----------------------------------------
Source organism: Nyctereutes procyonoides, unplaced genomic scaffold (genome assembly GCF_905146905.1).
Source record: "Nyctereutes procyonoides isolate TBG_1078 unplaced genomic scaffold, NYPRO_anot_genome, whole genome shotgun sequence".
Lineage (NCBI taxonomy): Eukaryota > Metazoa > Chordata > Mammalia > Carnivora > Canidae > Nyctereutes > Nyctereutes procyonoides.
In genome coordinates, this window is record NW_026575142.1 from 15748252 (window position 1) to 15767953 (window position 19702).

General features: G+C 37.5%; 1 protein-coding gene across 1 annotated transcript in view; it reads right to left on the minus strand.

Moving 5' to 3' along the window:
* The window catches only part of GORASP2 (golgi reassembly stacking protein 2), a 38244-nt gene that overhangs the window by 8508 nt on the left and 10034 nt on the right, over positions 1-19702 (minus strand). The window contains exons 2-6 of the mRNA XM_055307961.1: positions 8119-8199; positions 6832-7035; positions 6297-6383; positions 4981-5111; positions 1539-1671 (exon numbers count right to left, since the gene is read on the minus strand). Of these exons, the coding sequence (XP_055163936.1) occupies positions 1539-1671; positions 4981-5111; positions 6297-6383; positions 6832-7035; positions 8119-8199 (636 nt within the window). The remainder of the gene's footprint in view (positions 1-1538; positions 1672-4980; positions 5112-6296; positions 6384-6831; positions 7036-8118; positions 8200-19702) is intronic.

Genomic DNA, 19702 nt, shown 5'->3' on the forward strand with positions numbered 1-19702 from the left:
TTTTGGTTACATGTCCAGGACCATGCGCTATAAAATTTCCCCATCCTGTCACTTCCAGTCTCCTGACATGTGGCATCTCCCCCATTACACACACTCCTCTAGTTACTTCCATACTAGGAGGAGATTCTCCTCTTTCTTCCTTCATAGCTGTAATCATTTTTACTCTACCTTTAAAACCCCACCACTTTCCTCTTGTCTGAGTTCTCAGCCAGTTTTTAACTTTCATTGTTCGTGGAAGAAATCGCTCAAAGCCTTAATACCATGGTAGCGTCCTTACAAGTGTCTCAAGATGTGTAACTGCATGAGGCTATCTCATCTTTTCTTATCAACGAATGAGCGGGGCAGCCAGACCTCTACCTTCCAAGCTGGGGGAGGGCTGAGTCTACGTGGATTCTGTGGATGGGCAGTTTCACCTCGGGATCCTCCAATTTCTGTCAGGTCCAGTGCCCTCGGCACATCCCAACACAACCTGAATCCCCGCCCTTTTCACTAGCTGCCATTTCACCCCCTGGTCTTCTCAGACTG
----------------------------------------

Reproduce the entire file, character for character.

Source organism: Nyctereutes procyonoides, unplaced genomic scaffold (genome assembly GCF_905146905.1).
Source record: "Nyctereutes procyonoides isolate TBG_1078 unplaced genomic scaffold, NYPRO_anot_genome, whole genome shotgun sequence".
Lineage (NCBI taxonomy): Eukaryota > Metazoa > Chordata > Mammalia > Carnivora > Canidae > Nyctereutes > Nyctereutes procyonoides.
In genome coordinates, this window is record NW_026575142.1 from 15748252 (window position 1) to 15767953 (window position 19702).

General features: G+C 37.5%; 1 protein-coding gene across 1 annotated transcript in view; it reads right to left on the minus strand.

Moving 5' to 3' along the window:
* The window catches only part of GORASP2 (golgi reassembly stacking protein 2), a 38244-nt gene that overhangs the window by 8508 nt on the left and 10034 nt on the right, over positions 1-19702 (minus strand). The window contains exons 2-6 of the mRNA XM_055307961.1: positions 8119-8199; positions 6832-7035; positions 6297-6383; positions 4981-5111; positions 1539-1671 (exon numbers count right to left, since the gene is read on the minus strand). Of these exons, the coding sequence (XP_055163936.1) occupies positions 1539-1671; positions 4981-5111; positions 6297-6383; positions 6832-7035; positions 8119-8199 (636 nt within the window). The remainder of the gene's footprint in view (positions 1-1538; positions 1672-4980; positions 5112-6296; positions 6384-6831; positions 7036-8118; positions 8200-19702) is intronic.

Genomic DNA, 19702 nt, shown 5'->3' on the forward strand with positions numbered 1-19702 from the left:
TTTTGGTTACATGTCCAGGACCATGCGCTATAAAATTTCCCCATCCTGTCACTTCCAGTCTCCTGACATGTGGCATCTCCCCCATTACACACACTCCTCTAGTTACTTCCATACTAGGAGGAGATTCTCCTCTTTCTTCCTTCATAGCTGTAATCATTTTTACTCTACCTTTAAAACCCCACCACTTTCCTCTTGTCTGAGTTCTCAGCCAGTTTTTAACTTTCATTGTTCGTGGAAGAAATCGCTCAAAGCCTTAATACCATGGTAGCGTCCTTACAAGTGTCTCAAGATGTGTAACTGCATGAGGCTATCTCATCTTTTCTTATCAACGAATGAGCGGGGCAGCCAGACCTCTACCTTCCAAGCTGGGGGAGGGCTGAGTCTACGTGGATTCTGTGGATGGGCAGTTTCACCTCGGGATCCTCCAATTTCTGTCAGGTCCAGTGCCCTCGGCACATCCCAACACAACCTGAATCCCCGCCCTTTTCACTAGCTGCCATTTCACCCCCTGGTCTTCTCAGACTG